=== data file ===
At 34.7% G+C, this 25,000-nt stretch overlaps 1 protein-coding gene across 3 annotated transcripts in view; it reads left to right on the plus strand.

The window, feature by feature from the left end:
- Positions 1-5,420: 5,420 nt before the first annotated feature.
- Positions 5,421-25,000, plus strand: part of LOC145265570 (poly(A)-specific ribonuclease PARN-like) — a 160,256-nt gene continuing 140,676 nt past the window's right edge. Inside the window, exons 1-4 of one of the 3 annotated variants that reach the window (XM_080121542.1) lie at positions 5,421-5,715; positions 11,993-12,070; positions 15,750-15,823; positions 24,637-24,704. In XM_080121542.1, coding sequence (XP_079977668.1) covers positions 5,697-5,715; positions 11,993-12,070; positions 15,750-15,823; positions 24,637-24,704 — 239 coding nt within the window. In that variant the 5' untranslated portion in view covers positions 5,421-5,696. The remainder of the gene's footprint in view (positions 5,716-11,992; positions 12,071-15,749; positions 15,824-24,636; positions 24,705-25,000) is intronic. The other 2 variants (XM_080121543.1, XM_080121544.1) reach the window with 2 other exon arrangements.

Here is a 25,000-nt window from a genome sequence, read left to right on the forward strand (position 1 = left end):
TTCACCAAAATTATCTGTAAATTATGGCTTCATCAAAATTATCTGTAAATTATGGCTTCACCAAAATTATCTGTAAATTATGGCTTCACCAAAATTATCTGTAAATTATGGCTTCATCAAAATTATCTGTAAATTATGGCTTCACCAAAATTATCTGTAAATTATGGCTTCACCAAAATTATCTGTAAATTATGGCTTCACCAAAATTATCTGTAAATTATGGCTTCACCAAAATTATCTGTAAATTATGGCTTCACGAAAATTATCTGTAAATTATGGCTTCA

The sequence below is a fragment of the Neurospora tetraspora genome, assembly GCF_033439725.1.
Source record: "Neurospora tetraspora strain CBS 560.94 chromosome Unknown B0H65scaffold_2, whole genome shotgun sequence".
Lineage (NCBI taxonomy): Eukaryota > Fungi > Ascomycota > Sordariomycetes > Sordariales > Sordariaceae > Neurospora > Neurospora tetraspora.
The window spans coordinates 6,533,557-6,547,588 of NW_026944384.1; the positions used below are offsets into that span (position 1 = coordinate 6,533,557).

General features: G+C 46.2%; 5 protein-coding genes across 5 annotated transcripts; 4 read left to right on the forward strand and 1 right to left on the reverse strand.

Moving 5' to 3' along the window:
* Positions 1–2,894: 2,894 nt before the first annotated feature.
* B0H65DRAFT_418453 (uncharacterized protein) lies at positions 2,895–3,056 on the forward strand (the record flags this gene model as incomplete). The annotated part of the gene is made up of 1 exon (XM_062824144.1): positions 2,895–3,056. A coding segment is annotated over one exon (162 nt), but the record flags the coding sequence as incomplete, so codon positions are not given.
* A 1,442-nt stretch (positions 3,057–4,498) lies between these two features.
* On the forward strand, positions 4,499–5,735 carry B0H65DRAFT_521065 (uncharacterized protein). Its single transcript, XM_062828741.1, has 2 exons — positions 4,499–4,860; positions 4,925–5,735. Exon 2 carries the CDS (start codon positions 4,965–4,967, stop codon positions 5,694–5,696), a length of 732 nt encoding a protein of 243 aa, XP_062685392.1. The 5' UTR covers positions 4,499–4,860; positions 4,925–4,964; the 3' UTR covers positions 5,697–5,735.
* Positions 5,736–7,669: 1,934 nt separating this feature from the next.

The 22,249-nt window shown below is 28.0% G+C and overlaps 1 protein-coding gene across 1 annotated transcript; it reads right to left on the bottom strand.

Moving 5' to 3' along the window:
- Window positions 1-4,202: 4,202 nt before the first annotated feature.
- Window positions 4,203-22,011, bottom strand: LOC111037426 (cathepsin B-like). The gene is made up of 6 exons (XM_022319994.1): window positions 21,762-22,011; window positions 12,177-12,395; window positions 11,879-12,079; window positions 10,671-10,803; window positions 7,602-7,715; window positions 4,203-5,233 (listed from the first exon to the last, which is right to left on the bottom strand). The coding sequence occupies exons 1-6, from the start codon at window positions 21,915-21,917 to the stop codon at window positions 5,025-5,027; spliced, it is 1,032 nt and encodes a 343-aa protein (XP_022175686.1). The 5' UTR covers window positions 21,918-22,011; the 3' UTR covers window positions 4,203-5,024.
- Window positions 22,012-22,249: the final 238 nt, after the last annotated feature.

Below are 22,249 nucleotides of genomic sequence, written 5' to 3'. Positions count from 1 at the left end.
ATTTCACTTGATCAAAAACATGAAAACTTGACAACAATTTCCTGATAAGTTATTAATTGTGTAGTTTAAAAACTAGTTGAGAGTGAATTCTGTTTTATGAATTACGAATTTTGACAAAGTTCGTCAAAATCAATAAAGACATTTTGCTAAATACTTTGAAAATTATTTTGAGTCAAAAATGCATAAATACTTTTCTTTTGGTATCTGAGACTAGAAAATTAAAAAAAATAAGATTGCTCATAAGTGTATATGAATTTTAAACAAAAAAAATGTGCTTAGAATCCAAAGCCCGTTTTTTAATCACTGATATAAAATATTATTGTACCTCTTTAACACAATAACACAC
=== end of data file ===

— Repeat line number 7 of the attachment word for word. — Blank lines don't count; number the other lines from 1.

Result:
The sequence below is a fragment of the Neurospora tetraspora genome, assembly GCF_033439725.1.